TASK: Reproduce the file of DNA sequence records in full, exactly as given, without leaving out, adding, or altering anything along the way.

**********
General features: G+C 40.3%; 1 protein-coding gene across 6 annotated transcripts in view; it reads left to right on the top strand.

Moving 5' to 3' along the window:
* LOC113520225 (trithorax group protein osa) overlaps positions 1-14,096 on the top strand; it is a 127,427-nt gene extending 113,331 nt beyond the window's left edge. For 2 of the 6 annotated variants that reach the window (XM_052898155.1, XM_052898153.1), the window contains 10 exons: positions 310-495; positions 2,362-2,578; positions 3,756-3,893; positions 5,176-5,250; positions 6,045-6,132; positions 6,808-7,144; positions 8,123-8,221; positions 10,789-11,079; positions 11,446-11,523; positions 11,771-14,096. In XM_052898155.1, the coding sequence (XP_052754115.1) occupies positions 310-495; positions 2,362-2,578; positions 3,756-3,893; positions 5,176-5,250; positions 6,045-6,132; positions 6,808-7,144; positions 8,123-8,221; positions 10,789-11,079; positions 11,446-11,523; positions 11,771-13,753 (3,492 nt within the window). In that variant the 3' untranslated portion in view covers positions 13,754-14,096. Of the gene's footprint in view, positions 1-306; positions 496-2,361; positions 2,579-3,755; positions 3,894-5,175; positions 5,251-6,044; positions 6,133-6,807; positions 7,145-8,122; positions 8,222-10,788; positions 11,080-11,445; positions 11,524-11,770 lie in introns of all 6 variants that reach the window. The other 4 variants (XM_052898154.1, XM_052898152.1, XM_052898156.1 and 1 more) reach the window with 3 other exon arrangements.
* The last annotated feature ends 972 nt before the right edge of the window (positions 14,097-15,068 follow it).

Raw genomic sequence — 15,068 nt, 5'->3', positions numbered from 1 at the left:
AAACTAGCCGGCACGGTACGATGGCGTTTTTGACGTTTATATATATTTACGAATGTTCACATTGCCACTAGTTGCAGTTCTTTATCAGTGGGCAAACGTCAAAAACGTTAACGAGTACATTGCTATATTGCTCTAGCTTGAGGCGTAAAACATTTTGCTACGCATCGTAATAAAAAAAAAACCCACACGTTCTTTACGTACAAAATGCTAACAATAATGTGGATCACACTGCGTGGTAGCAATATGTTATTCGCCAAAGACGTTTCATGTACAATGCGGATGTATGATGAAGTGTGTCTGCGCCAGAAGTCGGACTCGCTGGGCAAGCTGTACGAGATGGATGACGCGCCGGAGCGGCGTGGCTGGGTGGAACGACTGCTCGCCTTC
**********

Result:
General features: G+C 40.3%; 1 protein-coding gene across 6 annotated transcripts in view; it reads left to right on the top strand.

Moving 5' to 3' along the window:
* LOC113520225 (trithorax group protein osa) overlaps positions 1-14,096 on the top strand; it is a 127,427-nt gene extending 113,331 nt beyond the window's left edge. For 2 of the 6 annotated variants that reach the window (XM_052898155.1, XM_052898153.1), the window contains 10 exons: positions 310-495; positions 2,362-2,578; positions 3,756-3,893; positions 5,176-5,250; positions 6,045-6,132; positions 6,808-7,144; positions 8,123-8,221; positions 10,789-11,079; positions 11,446-11,523; positions 11,771-14,096. In XM_052898155.1, the coding sequence (XP_052754115.1) occupies positions 310-495; positions 2,362-2,578; positions 3,756-3,893; positions 5,176-5,250; positions 6,045-6,132; positions 6,808-7,144; positions 8,123-8,221; positions 10,789-11,079; positions 11,446-11,523; positions 11,771-13,753 (3,492 nt within the window). In that variant the 3' untranslated portion in view covers positions 13,754-14,096. Of the gene's footprint in view, positions 1-306; positions 496-2,361; positions 2,579-3,755; positions 3,894-5,175; positions 5,251-6,044; positions 6,133-6,807; positions 7,145-8,122; positions 8,222-10,788; positions 11,080-11,445; positions 11,524-11,770 lie in introns of all 6 variants that reach the window. The other 4 variants (XM_052898154.1, XM_052898152.1, XM_052898156.1 and 1 more) reach the window with 3 other exon arrangements.
* The last annotated feature ends 972 nt before the right edge of the window (positions 14,097-15,068 follow it).

Raw genomic sequence — 15,068 nt, 5'->3', positions numbered from 1 at the left:
AAACTAGCCGGCACGGTACGATGGCGTTTTTGACGTTTATATATATTTACGAATGTTCACATTGCCACTAGTTGCAGTTCTTTATCAGTGGGCAAACGTCAAAAACGTTAACGAGTACATTGCTATATTGCTCTAGCTTGAGGCGTAAAACATTTTGCTACGCATCGTAATAAAAAAAAAACCCACACGTTCTTTACGTACAAAATGCTAACAATAATGTGGATCACACTGCGTGGTAGCAATATGTTATTCGCCAAAGACGTTTCATGTACAATGCGGATGTATGATGAAGTGTGTCTGCGCCAGAAGTCGGACTCGCTGGGCAAGCTGTACGAGATGGATGACGCGCCGGAGCGGCGTGGCTGGGTGGAACGACTGCTCGCCTTC